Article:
Personne : Bélanger, Louis
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Université Laval. Département des sciences du bois et de la forêt
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- PublicationAccès libreUsing naturalness for assessing the impact of forestry and protection on the quality of ecosystems in life cycle assessment(MDPI, 2021-08-08) Côté, Sylvie; Bélanger, Louis; Beauregard L., Robert; Margni, ManueleA novel approach is proposed to evaluate the impact of forestry on ecosystem quality in life cycle assessment (LCA) combining a naturalness assessment model with a species richness relationship. The approach is applied to a case study evaluating different forest management strategies involving concomitantly silvicultural scenarios (plantation only, careful logging only or the current mix of both) combined with an increasing share of protected area for wood production in a Québec black spruce forest. The naturalness index is useful to compare forest management scenarios and can help evaluate conservation needs considering the type of management foreseen for wood production. The results indicate that it is preferable to intensify forest management over a small proportion of the forest territory while ensuring strict protection over the remaining portion, compared to extensive forest management over most of the forested area. To explore naturalness introduction in LCA, a provisory curve relating the naturalness index (NI) with the potential disappeared fraction of species (PDF) was developed using species richness data from the literature. LCA impact scores in PDF for producing 1 m3 of wood might lead to consistent results with the naturalness index but the uncertainty is high while the window leading to consistent results is narrow.
- PublicationAccès libreA conceptual model for forest naturalness assessment and application in Quebec’s boreal forest(M D P I AG, 2019-04-11) Côté, Sylvie; Bélanger, Louis; Thiffault, Évelyne; Beauregard L., Robert; Margni, ManueleResearch Highlights: To inform eco-designers in green building conception, we propose a conceptual model for the assessment of the impact of using wood on the quality of ecosystems. Background and Objectives: The proposed model allows the assessment of the quality of ecosystems at the landscape level based on the condition of the forest and the proportion of different practices to characterize precisely the forest management strategy. The evaluation provides a numerical index, which corresponds to a suitable format to inform decision-making support tools, such as life cycle analysis. Materials and Methods: Based on the concept of naturalness, the methodology considers five naturalness characteristics (landscape context, forest composition, structure, dead wood, and regeneration process) and relies on forest inventory maps and data. An area within the boreal black spruce-feathermoss ecological domain of Quebec (Canada) was used as a case study for the development of the methodology, designed to be easily exportable. Results: In 2012, the test area had a near-natural class (naturalness index NI = 0.717). Simulation of different management strategies over 70 years shows that, considering 17.9% of strict protected areas, the naturalness index would have lost one to two classes of naturalness (out of five classes), depending on the strategy applied for the regeneration (0.206 ≤ ΔNI ≤ 0.413). Without the preservation of the protected areas, the management strategies would have further reduced the naturalness (0.274 ≤ ΔNI ≤ 0.492). Apart from exotic species plantation, the most sensitive variables are the percentage of area in irregular, old, and closed forests at time zero and the percentage of area in closed forests, late successional species groups, and modified wetlands after 70 years. Conclusions: Despite the necessity of further model and parameter validation, the use of the index makes it possible to combine the effects of different forestry management strategies and practices into one alteration gradient.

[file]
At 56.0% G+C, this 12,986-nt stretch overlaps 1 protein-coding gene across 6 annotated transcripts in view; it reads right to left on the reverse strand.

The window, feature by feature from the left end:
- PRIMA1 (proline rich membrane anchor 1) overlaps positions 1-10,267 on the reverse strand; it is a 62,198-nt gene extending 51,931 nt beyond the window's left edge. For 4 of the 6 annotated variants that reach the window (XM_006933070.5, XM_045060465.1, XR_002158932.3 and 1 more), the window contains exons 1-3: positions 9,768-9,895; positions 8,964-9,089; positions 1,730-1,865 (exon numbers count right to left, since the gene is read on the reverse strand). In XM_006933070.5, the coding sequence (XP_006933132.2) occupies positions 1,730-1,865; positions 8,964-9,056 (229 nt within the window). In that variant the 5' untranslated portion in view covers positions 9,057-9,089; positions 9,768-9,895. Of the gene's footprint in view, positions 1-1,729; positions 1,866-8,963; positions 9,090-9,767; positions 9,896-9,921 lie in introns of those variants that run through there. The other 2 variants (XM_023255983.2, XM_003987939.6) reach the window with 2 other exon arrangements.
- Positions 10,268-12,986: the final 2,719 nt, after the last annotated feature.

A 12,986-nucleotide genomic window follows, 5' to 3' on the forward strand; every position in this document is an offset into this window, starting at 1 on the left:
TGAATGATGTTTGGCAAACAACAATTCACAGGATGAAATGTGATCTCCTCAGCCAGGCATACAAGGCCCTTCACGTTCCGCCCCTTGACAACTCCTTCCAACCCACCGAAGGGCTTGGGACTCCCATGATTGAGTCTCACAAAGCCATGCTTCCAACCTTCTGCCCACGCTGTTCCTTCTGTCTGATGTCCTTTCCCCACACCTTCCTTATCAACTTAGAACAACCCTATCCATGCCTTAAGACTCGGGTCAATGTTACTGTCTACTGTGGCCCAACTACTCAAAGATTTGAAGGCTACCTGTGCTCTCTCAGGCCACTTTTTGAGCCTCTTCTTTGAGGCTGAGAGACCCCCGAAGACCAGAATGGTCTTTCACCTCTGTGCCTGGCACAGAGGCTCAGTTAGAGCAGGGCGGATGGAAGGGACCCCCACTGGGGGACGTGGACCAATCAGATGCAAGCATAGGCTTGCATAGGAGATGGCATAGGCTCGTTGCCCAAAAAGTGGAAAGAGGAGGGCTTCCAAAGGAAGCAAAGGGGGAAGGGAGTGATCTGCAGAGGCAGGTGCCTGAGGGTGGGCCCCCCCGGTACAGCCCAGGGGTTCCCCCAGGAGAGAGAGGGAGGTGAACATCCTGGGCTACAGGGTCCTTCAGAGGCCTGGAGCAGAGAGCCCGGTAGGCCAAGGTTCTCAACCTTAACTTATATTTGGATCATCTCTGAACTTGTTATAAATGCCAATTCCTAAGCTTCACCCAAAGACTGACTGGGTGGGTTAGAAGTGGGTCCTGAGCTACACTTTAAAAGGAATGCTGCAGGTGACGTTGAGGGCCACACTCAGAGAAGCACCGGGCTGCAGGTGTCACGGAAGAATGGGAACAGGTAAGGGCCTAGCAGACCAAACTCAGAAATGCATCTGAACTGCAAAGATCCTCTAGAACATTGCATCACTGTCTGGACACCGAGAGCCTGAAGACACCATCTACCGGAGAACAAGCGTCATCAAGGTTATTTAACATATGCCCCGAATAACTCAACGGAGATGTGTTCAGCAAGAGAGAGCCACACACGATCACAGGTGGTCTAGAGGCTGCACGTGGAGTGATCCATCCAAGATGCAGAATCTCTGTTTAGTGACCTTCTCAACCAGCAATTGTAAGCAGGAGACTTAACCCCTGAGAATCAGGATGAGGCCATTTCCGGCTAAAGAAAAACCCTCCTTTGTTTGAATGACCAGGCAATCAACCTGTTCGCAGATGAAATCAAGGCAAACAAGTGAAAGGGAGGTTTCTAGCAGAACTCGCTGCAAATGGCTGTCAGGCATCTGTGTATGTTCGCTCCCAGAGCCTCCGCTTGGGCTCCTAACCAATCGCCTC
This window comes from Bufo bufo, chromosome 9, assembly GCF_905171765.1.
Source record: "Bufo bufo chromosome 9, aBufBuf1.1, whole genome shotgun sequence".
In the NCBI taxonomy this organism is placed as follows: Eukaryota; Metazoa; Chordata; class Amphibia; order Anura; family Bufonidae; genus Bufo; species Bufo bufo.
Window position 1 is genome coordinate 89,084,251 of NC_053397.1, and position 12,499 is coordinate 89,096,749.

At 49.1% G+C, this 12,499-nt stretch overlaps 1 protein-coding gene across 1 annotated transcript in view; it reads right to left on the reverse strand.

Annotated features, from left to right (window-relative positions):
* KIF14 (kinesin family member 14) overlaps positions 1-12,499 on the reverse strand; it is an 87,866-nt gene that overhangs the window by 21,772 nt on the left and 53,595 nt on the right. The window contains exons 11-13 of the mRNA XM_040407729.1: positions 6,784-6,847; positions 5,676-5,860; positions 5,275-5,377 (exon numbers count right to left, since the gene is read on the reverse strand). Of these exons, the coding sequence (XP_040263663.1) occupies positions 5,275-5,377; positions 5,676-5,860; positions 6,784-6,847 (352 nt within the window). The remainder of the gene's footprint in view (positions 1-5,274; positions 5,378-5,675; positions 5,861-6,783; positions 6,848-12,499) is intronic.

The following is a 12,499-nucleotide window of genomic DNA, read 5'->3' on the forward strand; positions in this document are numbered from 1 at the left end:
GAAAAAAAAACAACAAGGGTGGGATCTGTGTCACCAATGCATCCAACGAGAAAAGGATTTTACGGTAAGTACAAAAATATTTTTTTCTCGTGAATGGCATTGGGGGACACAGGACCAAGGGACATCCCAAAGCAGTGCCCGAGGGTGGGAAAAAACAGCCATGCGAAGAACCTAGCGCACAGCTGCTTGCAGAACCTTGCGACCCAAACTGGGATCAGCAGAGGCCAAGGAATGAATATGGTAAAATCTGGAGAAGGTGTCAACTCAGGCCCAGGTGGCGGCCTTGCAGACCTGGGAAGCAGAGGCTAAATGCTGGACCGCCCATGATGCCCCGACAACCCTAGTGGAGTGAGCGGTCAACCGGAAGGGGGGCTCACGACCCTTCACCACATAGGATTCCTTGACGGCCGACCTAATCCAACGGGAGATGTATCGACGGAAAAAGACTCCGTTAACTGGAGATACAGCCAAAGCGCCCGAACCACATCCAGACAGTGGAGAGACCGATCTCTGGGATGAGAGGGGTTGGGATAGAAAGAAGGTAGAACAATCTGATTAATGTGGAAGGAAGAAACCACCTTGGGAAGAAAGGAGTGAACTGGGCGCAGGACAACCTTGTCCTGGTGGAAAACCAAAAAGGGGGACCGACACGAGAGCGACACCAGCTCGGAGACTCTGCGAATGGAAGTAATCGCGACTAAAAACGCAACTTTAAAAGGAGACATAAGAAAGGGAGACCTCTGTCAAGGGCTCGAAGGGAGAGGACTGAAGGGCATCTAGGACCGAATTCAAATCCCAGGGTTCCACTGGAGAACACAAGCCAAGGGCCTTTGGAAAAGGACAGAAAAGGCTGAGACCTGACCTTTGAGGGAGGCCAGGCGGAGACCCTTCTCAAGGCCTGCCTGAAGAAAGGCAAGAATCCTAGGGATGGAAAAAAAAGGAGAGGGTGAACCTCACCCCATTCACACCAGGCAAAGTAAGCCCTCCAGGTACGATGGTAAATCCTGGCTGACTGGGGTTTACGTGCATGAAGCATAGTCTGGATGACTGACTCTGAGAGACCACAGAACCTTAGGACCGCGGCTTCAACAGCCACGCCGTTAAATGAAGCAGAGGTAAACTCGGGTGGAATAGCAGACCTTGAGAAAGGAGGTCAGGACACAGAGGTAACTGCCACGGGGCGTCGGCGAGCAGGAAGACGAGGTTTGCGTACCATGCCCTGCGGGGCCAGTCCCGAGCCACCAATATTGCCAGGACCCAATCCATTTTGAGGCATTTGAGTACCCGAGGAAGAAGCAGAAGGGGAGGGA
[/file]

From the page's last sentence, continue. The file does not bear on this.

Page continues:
- PublicationAccès libreNaturalness assessment of forest management scenarios in Abies balsamea–Betula papyrifera forests(M D P I AG, 2020-05-25) Côté, Sylvie; Bélanger, Louis; Thiffault, Évelyne; Beauregard L., Robert; Margni, ManueleResearch Highlights : This research provides an application of a model assessing the naturalness of the forest ecosystem to demonstrate its capacity to assess either the deterioration or the rehabilitation of the ecosystem through different forest management scenarios. Background and Objectives: The model allows the assessment of the quality of ecosystems at the landscape level based on the condition of the forest and the proportion of different forest management practices to precisely characterize a given strategy. The present work aims to: (1) verify the capacity of the Naturalness Assessment Model to perform bi-directional assessments, allowing not only the evaluation of the deterioration of naturalness characteristics, but also its improvement related to enhanced ecological management or restoration strategies; (2) identify forest management strategies prone to improving ecosystem quality; (3) analyze the model’s capacity to summarize the effect of different practices along a single alteration gradient. Materials and Methods: The Naturalness Assessment Model was adapted to the Abies balsamea–Betula papyrifera forest of Quebec (Canada), and a naturalness assessment of two sectors with different historical management strategies was performed. Fictive forest management scenarios were evaluated using different mixes of forestry practices. The sensitivity of the reference data set used for the naturalness assessment has been evaluated by comparing the results using data from old management plans with those based on Quebec’s reference state registry. Results: The model makes it possible to identify forest management strategies capable of improving ecosystem quality compared to the current situation. The model’s most sensitive variables are regeneration process, dead wood, closed forest and cover type. Conclusions: In the Abies balsamea–Betula papyrifera forest, scenarios with enhanced protection and inclusion of irregular shelterwood cuttings could play an important role in improving ecosystem quality. Conversely, scenarios with short rotation (50 years) could lead to further degradation of the ecosystem quality